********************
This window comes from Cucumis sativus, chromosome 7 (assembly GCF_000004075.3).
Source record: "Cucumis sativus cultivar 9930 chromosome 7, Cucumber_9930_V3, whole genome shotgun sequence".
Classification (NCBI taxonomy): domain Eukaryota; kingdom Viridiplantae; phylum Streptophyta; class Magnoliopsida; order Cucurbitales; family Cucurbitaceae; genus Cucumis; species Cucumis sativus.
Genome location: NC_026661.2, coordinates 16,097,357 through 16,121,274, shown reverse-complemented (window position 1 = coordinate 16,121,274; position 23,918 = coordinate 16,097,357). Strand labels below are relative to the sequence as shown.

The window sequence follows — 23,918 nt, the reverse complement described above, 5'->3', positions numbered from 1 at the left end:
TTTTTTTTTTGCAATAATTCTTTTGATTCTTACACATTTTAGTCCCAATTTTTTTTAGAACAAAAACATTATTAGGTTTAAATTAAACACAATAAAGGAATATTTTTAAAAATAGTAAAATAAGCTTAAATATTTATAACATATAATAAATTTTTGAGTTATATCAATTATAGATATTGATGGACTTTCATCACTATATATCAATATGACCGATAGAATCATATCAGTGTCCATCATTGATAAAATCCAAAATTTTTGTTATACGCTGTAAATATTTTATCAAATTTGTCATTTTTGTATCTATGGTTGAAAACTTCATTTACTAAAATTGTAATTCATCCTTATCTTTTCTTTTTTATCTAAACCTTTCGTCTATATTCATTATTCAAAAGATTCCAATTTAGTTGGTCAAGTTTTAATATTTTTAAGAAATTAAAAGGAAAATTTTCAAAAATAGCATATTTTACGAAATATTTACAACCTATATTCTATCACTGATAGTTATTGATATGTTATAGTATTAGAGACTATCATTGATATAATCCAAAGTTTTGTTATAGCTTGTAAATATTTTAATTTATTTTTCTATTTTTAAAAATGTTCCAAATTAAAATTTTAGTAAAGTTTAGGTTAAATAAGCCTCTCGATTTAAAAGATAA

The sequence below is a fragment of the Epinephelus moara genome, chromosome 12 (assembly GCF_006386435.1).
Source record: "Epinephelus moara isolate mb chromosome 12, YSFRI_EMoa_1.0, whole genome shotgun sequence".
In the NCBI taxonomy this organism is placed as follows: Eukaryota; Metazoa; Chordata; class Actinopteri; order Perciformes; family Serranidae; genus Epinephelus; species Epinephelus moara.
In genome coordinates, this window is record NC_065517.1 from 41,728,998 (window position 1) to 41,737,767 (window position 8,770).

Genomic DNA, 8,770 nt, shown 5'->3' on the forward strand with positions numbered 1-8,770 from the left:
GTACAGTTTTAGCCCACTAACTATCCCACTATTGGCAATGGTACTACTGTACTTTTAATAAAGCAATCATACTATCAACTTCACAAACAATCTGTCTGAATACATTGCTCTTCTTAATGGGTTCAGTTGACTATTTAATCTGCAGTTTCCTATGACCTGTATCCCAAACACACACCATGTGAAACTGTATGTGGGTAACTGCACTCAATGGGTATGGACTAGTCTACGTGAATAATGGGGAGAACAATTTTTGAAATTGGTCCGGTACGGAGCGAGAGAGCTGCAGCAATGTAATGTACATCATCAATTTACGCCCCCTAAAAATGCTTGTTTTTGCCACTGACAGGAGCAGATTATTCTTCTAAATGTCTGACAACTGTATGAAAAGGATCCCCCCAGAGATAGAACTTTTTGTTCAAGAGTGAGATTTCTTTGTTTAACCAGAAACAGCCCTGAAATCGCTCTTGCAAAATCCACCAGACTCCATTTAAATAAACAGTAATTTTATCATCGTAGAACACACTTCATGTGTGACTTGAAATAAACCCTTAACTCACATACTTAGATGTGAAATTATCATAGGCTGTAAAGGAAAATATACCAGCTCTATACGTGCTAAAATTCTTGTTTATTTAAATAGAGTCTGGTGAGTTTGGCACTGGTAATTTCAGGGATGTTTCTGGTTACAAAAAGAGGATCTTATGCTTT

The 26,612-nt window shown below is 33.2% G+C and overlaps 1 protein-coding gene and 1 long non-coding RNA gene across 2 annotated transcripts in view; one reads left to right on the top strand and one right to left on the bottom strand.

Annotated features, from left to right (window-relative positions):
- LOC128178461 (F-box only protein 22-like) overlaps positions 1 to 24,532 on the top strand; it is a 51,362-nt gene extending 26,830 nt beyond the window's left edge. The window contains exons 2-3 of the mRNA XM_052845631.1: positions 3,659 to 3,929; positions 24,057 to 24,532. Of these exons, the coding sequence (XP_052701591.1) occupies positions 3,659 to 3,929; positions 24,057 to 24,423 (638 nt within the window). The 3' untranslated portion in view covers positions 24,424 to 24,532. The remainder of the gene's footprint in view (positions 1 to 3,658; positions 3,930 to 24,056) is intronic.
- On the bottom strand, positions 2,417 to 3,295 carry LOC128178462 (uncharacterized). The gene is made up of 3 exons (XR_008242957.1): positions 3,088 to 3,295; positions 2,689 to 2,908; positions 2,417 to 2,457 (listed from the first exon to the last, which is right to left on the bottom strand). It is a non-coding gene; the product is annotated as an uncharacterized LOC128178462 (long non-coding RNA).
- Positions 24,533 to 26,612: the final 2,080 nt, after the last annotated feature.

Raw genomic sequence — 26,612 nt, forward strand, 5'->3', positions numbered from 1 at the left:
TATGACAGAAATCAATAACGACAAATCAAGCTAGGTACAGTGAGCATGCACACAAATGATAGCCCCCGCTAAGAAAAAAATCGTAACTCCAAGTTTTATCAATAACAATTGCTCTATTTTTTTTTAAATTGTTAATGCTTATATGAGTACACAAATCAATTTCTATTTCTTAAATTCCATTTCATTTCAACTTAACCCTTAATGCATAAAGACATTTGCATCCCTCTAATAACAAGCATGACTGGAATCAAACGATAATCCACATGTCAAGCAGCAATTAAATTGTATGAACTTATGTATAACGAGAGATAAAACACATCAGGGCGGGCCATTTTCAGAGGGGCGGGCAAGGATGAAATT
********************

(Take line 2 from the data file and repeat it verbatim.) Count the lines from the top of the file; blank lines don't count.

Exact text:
Source record: "Cucumis sativus cultivar 9930 chromosome 7, Cucumber_9930_V3, whole genome shotgun sequence".